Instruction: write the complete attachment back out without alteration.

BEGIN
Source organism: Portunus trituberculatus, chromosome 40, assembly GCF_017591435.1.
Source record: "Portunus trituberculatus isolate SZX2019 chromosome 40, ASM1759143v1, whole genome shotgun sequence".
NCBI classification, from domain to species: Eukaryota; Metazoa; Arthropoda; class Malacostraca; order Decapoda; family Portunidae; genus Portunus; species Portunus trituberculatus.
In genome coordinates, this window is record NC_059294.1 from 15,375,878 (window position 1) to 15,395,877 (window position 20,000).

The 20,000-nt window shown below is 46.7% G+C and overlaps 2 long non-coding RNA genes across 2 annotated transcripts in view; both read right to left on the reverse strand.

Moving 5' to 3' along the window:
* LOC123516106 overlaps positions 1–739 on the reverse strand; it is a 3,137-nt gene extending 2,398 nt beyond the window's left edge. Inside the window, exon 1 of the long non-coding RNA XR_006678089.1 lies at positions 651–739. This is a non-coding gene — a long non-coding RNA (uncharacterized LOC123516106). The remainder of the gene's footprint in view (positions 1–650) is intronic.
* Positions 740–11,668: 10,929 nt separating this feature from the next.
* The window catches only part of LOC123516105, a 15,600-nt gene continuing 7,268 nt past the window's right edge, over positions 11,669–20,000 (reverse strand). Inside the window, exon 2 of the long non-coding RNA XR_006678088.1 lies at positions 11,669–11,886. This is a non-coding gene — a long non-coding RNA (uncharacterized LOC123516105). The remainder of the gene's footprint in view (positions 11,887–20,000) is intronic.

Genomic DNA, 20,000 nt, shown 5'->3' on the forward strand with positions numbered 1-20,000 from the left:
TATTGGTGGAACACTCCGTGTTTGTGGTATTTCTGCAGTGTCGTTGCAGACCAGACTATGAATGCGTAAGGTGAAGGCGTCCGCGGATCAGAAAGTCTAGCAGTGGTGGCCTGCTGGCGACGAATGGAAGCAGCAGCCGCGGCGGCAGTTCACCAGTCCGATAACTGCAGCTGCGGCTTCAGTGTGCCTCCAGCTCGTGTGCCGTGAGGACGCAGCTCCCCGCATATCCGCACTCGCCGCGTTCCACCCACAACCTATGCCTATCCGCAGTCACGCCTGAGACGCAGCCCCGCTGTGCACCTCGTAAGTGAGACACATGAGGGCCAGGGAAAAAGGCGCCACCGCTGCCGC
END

Source organism: Portunus trituberculatus, chromosome 40, assembly GCF_017591435.1.
Source record: "Portunus trituberculatus isolate SZX2019 chromosome 40, ASM1759143v1, whole genome shotgun sequence".
NCBI classification, from domain to species: Eukaryota; Metazoa; Arthropoda; class Malacostraca; order Decapoda; family Portunidae; genus Portunus; species Portunus trituberculatus.
In genome coordinates, this window is record NC_059294.1 from 15,375,878 (window position 1) to 15,395,877 (window position 20,000).

The 20,000-nt window shown below is 46.7% G+C and overlaps 2 long non-coding RNA genes across 2 annotated transcripts in view; both read right to left on the reverse strand.

Moving 5' to 3' along the window:
* LOC123516106 overlaps positions 1–739 on the reverse strand; it is a 3,137-nt gene extending 2,398 nt beyond the window's left edge. Inside the window, exon 1 of the long non-coding RNA XR_006678089.1 lies at positions 651–739. This is a non-coding gene — a long non-coding RNA (uncharacterized LOC123516106). The remainder of the gene's footprint in view (positions 1–650) is intronic.
* Positions 740–11,668: 10,929 nt separating this feature from the next.
* The window catches only part of LOC123516105, a 15,600-nt gene continuing 7,268 nt past the window's right edge, over positions 11,669–20,000 (reverse strand). Inside the window, exon 2 of the long non-coding RNA XR_006678088.1 lies at positions 11,669–11,886. This is a non-coding gene — a long non-coding RNA (uncharacterized LOC123516105). The remainder of the gene's footprint in view (positions 11,887–20,000) is intronic.

Genomic DNA, 20,000 nt, shown 5'->3' on the forward strand with positions numbered 1-20,000 from the left:
TATTGGTGGAACACTCCGTGTTTGTGGTATTTCTGCAGTGTCGTTGCAGACCAGACTATGAATGCGTAAGGTGAAGGCGTCCGCGGATCAGAAAGTCTAGCAGTGGTGGCCTGCTGGCGACGAATGGAAGCAGCAGCCGCGGCGGCAGTTCACCAGTCCGATAACTGCAGCTGCGGCTTCAGTGTGCCTCCAGCTCGTGTGCCGTGAGGACGCAGCTCCCCGCATATCCGCACTCGCCGCGTTCCACCCACAACCTATGCCTATCCGCAGTCACGCCTGAGACGCAGCCCCGCTGTGCACCTCGTAAGTGAGACACATGAGGGCCAGGGAAAAAGGCGCCACCGCTGCCGC